The bow of the “420” was set part way in the cradle of the half submerged trailer. He winched the sailboat up, until the bow was just behind the winch, and set the lock. He looked about for her. He couldn’t see her but he knew she would be there someplace. He got in the cab of the pick-up, started the engine, and towed the trailer with the sailboat up the ramp, the water drizzling off the trailer frame and out the open transom plug hole.
He turned off the engine and sat for several moments, thinking. For the past twenty years this had been one of the calendar of labors they did together each fall, usually in mid October, sometimes even with a few snowflakes floating down. Each year it was a time of nostalgia buffered by the memory of the summers on the water. They loved to sail, especially on moonlit mid summer nights when the hot capricious southwest gusts of the day had moved to a warm steady dependable wind from the south and they could run out and set the sails on a reach parallel to the shoreline, watching the cottage lights, feeling free, together, and safe knowing which pattern of lights marked the harbor.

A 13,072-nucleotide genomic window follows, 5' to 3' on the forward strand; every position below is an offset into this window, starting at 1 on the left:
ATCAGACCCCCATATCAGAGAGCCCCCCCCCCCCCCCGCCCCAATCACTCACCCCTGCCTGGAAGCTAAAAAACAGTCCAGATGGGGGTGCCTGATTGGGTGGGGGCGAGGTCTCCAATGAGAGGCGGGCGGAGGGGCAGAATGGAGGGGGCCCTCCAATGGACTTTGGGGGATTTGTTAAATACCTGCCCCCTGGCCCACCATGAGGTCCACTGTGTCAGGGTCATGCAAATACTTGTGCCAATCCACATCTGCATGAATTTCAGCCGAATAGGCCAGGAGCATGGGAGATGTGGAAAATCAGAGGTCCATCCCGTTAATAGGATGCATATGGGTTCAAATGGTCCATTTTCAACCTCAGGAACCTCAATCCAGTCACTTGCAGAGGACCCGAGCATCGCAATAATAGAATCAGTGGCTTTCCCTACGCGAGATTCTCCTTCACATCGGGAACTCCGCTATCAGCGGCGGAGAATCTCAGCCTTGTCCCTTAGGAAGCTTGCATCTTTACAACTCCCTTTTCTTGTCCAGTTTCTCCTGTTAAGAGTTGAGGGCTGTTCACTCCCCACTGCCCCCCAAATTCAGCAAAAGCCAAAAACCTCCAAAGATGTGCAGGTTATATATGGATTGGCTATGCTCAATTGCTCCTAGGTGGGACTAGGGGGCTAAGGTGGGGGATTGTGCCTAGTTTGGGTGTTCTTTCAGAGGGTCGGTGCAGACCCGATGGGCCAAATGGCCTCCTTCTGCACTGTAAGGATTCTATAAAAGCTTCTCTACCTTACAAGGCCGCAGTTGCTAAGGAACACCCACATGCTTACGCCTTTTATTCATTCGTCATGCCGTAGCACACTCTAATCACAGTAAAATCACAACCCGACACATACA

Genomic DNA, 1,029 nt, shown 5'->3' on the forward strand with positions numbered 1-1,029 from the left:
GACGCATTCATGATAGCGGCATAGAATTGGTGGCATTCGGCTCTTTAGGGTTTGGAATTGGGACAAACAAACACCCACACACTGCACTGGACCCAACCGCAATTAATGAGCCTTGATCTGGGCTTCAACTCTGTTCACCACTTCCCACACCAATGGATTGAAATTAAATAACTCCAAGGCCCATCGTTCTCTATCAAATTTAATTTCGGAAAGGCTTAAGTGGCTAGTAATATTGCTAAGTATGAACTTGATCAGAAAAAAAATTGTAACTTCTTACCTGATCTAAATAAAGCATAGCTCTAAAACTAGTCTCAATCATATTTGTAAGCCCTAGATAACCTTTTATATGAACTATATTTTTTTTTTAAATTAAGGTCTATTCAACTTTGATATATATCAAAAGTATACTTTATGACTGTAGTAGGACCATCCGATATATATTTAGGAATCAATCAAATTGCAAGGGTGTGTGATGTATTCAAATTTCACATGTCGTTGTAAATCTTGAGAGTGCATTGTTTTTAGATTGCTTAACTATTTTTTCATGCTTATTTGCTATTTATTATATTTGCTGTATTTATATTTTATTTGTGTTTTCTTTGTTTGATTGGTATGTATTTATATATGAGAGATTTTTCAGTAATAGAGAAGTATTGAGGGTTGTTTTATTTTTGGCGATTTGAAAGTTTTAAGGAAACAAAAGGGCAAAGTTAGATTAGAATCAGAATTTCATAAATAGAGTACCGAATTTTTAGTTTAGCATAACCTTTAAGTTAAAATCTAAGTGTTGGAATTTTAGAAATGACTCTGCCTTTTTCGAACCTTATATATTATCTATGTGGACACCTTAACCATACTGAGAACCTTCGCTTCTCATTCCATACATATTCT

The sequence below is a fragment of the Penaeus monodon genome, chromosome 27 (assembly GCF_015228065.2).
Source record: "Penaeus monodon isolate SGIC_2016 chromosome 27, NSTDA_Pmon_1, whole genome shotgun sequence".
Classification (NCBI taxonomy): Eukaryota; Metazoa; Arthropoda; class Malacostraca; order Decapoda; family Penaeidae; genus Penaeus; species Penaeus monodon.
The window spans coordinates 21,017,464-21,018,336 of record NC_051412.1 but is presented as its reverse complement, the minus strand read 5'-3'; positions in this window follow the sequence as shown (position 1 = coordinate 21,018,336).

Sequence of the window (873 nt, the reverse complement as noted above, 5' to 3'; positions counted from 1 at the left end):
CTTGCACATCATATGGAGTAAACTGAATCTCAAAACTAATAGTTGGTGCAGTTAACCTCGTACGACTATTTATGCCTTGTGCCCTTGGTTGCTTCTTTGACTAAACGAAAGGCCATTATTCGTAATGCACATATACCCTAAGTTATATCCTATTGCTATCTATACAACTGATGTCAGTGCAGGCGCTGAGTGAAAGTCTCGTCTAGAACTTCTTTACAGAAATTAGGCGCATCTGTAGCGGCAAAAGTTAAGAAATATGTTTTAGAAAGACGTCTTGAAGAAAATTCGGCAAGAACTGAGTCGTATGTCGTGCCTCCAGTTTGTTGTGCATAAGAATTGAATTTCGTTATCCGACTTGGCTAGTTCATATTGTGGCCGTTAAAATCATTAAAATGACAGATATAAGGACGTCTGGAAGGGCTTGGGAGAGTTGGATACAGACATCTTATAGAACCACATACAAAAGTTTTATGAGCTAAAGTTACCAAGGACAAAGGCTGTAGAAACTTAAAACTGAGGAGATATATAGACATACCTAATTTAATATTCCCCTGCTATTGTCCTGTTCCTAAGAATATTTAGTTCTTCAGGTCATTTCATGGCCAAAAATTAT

He got out of the cab. He needed to get things in place, the mast lashed down tight, the boom cushioned on the floorboards by the life preservers, and the sail bag snuggled under the small cuddy. Bagging the sails was always her job. She would do that for him to put the bag in the boat when it was hauled out. Then she would often take a walk and later go to the cab to get out of the cold. That’s where he would usually find her.
Finished, he checked to be sure everything was set. Then he cinched tight the straps from each side of the trailer over the hull and walked back to the cab of the pick-up. When he got in he knew she was with him. He could catch the faint aroma of her perfume. He smiled, started the engine, and drove home, alone.
Copyright 2009 Roland Howell